The mean age of the participants at baseline was 44.6 (SD 6.7) years. The mean psychological flexibility score was 54.4 (SD 10.0), the mean CR value was 49.5 (SD 17.6), UE 34.8 (20.1), and EE 44.9 (29.5). Of the participants, 32.5% were of normal weight (BMI < 25.0), 32.8% were overweight (BMI 25-29.9) and 34.7% were obese (BMI ≥ 30.0). Psychological flexibility did not differ between these three weight groups.

3.1. Eating Behaviour and Psychological Flexibility

UE (p < 0.001) and EE (p < 0.001) differed according to the levels of psychological flexibility (Table 1). UE was higher among those who were psychologically inflexible than among those with low moderate (p = 0.034), or high moderate (p < 0.001) flexibility or those who were flexible (p < 0.001). The EE of those who were inflexible was also higher than that of those with high moderate (p = 0.013) or high (p < 0.001) flexibility. The level of psychological flexibility did not affect CR.

3.2. Psychological Flexibility and Occupational Burnout

The proportion of those with diminished flexibility was highest among participants suffering from burnout (Table 2, p < 0. 001). Of those with burnout, 50.8% were inflexible whereas of those without burnout, 18.1% were inflexible.

3.3. Eating Behaviour, Psychological Flexibility and Occupational Burnout

When the associations of occupational burnout and psychological flexibility with UE and EE were studied using multivariate analysis of variance, the association between occupational burnout and UE and EE became diluted and eventually insignificant (Model 1). Multivariate analyses of variance revealed that the interaction of psychological flexibility and occupational burnout had a stronger association with the variances of EE (p = 0.009) and UE (p = 0.001) than psychological flexibility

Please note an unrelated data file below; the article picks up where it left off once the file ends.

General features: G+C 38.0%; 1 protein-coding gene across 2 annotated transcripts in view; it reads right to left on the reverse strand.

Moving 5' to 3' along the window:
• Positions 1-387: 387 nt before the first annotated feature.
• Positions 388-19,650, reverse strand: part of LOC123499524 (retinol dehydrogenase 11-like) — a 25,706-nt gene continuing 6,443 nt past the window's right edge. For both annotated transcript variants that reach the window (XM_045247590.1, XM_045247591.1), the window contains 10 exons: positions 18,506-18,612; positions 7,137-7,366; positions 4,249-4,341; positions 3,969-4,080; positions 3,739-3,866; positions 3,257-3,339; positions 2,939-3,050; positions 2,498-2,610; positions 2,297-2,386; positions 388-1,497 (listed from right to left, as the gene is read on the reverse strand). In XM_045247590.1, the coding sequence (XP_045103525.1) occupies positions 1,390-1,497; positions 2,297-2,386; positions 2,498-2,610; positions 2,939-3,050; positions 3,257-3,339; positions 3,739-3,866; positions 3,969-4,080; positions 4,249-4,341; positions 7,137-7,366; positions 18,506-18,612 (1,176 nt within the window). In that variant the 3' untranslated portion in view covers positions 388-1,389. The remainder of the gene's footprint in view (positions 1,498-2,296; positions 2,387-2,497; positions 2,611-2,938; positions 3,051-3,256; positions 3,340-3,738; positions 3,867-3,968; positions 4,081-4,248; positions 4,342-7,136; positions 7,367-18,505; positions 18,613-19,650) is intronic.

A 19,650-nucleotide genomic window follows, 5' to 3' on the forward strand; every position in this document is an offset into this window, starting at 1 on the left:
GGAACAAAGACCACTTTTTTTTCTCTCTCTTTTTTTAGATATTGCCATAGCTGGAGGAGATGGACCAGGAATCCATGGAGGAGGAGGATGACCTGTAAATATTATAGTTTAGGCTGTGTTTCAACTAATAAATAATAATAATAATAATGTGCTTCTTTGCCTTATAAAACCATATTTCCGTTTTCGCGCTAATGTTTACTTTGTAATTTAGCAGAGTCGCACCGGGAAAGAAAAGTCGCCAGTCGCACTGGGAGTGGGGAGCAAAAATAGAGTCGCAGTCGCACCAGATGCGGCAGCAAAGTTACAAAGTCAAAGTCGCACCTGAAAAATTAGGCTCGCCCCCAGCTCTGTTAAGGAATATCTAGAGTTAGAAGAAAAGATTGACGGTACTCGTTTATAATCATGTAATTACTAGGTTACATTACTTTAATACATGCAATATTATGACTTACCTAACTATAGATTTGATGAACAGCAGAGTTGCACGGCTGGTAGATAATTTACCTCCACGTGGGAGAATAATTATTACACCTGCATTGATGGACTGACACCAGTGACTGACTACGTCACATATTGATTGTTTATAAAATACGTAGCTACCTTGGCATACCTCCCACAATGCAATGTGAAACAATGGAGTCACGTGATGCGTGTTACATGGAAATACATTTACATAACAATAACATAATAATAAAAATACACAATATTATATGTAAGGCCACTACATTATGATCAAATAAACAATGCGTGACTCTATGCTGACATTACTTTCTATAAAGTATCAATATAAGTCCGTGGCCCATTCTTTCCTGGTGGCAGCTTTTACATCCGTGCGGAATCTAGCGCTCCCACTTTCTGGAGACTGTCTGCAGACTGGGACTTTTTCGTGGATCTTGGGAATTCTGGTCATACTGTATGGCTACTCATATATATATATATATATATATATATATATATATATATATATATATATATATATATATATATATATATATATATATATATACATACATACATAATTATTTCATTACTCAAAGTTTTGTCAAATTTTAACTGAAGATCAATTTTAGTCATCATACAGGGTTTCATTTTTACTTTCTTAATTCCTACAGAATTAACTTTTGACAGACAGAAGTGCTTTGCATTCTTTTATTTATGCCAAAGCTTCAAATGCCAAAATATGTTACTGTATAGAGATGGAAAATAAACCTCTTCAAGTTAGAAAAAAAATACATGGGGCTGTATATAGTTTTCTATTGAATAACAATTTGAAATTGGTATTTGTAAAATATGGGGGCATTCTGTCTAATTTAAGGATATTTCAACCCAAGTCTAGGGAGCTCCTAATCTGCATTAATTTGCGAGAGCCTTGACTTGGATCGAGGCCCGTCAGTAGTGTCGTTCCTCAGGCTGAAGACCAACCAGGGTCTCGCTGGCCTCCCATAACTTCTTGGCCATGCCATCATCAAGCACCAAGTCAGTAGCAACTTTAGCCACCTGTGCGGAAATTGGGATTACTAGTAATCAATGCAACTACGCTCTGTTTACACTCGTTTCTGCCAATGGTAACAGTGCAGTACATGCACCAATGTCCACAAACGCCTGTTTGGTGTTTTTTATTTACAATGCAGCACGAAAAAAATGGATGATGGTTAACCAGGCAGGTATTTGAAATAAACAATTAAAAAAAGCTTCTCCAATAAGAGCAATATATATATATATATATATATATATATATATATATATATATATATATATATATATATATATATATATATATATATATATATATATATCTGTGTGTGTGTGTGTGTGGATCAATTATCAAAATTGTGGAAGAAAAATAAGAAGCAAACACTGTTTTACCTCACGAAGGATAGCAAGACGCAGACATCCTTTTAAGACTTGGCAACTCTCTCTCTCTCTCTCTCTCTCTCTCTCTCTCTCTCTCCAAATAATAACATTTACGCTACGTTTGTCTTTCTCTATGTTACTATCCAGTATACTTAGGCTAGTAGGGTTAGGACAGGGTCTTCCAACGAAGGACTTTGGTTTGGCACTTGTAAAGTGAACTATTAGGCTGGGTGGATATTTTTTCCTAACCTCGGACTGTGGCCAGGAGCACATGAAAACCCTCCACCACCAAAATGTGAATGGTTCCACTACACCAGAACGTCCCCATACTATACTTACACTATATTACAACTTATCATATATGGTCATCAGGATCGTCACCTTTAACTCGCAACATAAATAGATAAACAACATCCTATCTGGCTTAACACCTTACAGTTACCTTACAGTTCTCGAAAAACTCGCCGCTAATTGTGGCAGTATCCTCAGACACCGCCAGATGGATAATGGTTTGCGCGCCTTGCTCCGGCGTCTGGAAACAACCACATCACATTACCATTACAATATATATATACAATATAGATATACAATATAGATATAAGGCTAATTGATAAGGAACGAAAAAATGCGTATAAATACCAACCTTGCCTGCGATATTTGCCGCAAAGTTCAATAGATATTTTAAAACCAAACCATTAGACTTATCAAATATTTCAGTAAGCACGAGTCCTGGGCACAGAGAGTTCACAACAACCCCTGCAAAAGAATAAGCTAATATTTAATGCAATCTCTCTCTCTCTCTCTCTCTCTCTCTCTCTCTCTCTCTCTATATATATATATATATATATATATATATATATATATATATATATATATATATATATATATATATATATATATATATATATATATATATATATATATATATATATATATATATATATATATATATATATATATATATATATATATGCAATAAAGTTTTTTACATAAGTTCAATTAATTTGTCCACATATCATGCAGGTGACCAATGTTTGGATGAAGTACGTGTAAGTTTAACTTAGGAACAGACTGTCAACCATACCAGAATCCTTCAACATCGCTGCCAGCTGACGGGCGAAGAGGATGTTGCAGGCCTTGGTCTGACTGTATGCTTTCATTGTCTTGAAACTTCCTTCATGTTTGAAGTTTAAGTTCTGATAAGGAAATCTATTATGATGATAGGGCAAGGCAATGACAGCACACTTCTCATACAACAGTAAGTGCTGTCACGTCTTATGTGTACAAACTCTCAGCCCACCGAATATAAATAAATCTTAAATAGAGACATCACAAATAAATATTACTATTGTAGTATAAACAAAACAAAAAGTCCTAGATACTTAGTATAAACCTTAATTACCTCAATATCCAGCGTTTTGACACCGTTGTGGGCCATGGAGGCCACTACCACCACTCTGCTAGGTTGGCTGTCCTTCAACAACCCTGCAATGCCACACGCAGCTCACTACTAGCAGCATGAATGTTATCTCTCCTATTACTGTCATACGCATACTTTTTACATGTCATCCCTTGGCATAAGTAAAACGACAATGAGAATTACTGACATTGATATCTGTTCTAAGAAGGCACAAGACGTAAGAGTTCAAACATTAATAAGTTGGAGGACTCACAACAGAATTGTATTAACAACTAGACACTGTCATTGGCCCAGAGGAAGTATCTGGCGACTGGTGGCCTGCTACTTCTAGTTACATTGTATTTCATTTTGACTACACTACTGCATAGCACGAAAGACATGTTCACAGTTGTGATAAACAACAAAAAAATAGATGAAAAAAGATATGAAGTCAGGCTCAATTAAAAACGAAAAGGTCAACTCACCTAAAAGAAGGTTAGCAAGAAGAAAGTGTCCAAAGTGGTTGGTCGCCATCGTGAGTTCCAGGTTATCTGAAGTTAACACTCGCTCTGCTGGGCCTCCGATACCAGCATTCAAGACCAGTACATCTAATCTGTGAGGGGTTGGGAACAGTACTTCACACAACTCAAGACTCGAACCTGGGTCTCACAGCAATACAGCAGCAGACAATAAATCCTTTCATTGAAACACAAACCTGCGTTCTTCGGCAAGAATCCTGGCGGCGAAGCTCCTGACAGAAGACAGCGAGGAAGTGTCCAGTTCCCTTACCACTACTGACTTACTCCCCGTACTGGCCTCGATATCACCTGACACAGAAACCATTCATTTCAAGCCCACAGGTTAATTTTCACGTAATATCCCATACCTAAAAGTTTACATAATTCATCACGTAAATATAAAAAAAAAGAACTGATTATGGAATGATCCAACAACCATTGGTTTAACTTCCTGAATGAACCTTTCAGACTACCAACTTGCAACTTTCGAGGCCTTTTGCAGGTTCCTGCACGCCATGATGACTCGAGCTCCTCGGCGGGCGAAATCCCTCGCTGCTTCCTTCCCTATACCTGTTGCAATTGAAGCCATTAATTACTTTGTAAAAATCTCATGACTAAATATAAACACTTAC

Table 1. Eating behaviour mean (95% confidence intervals) by quartile groups of psychological flexibility.

Table 2. Psychological flexibility by occupational burnout.

alone (Model 2, Figures 1 and 2).

The UE and EE of those without burnout who were psychologically inflexible [UE 47.7 (95% CI 41.7, 53.8), EE 59.5 (50.4, 68.6)], and of those with burnout who were inflexible [UE41.6 (34.9, 48.4) EE 52.2 (42.1, 62.3)] or had moderate psychological flexibility [UE 48.9 (40.6, 57.1) EE 64.2 (51.8, 76.6)] were higher than the UE and EE of those without burnout who were flexible [UE 27.9 (22.8, 33.0) EE 34.6 (26.9, 42.3)] or had moderate flexibility [UE 30.7 (27.2, 34.1) EE 41.2 (36.0, 46.4)] or (Figures 1 and 2).